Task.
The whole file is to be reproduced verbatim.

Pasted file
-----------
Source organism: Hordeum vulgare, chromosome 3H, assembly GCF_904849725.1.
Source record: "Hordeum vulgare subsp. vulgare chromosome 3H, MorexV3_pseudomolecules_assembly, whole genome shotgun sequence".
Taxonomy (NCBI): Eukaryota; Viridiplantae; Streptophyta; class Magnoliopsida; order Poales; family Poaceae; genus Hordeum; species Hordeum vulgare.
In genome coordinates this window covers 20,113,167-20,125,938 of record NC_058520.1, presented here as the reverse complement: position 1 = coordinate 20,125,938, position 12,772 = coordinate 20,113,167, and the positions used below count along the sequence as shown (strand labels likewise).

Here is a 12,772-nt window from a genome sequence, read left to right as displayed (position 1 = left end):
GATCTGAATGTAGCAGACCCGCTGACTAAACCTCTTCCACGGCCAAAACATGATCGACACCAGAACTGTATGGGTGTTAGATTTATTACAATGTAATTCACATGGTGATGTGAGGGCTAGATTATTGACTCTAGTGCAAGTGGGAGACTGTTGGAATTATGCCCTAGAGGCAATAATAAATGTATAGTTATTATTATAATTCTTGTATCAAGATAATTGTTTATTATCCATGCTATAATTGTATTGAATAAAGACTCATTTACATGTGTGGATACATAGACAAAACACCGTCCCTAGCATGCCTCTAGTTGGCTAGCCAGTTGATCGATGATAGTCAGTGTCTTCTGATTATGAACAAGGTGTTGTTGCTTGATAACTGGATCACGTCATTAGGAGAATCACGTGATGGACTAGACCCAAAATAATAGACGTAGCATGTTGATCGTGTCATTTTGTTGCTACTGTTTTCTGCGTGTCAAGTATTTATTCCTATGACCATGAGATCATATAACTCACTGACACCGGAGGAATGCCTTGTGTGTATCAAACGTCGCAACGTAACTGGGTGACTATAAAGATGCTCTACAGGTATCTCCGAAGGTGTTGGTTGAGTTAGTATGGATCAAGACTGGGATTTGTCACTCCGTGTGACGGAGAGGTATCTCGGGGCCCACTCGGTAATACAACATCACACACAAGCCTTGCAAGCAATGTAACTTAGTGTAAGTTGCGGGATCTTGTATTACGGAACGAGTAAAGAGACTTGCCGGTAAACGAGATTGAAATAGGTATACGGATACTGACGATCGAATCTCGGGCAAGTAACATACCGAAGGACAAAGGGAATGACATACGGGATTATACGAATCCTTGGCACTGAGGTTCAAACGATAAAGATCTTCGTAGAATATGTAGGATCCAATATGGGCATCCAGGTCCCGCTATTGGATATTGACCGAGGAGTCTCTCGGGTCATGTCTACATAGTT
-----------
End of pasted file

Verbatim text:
Source organism: Hordeum vulgare, chromosome 3H, assembly GCF_904849725.1.
Source record: "Hordeum vulgare subsp. vulgare chromosome 3H, MorexV3_pseudomolecules_assembly, whole genome shotgun sequence".
Taxonomy (NCBI): Eukaryota; Viridiplantae; Streptophyta; class Magnoliopsida; order Poales; family Poaceae; genus Hordeum; species Hordeum vulgare.
In genome coordinates this window covers 20,113,167-20,125,938 of record NC_058520.1, presented here as the reverse complement: position 1 = coordinate 20,125,938, position 12,772 = coordinate 20,113,167, and the positions used below count along the sequence as shown (strand labels likewise).

Here is a 12,772-nt window from a genome sequence, read left to right as displayed (position 1 = left end):
GATCTGAATGTAGCAGACCCGCTGACTAAACCTCTTCCACGGCCAAAACATGATCGACACCAGAACTGTATGGGTGTTAGATTTATTACAATGTAATTCACATGGTGATGTGAGGGCTAGATTATTGACTCTAGTGCAAGTGGGAGACTGTTGGAATTATGCCCTAGAGGCAATAATAAATGTATAGTTATTATTATAATTCTTGTATCAAGATAATTGTTTATTATCCATGCTATAATTGTATTGAATAAAGACTCATTTACATGTGTGGATACATAGACAAAACACCGTCCCTAGCATGCCTCTAGTTGGCTAGCCAGTTGATCGATGATAGTCAGTGTCTTCTGATTATGAACAAGGTGTTGTTGCTTGATAACTGGATCACGTCATTAGGAGAATCACGTGATGGACTAGACCCAAAATAATAGACGTAGCATGTTGATCGTGTCATTTTGTTGCTACTGTTTTCTGCGTGTCAAGTATTTATTCCTATGACCATGAGATCATATAACTCACTGACACCGGAGGAATGCCTTGTGTGTATCAAACGTCGCAACGTAACTGGGTGACTATAAAGATGCTCTACAGGTATCTCCGAAGGTGTTGGTTGAGTTAGTATGGATCAAGACTGGGATTTGTCACTCCGTGTGACGGAGAGGTATCTCGGGGCCCACTCGGTAATACAACATCACACACAAGCCTTGCAAGCAATGTAACTTAGTGTAAGTTGCGGGATCTTGTATTACGGAACGAGTAAAGAGACTTGCCGGTAAACGAGATTGAAATAGGTATACGGATACTGACGATCGAATCTCGGGCAAGTAACATACCGAAGGACAAAGGGAATGACATACGGGATTATACGAATCCTTGGCACTGAGGTTCAAACGATAAAGATCTTCGTAGAATATGTAGGATCCAATATGGGCATCCAGGTCCCGCTATTGGATATTGACCGAGGAGTCTCTCGGGTCATGTCTACATAGTT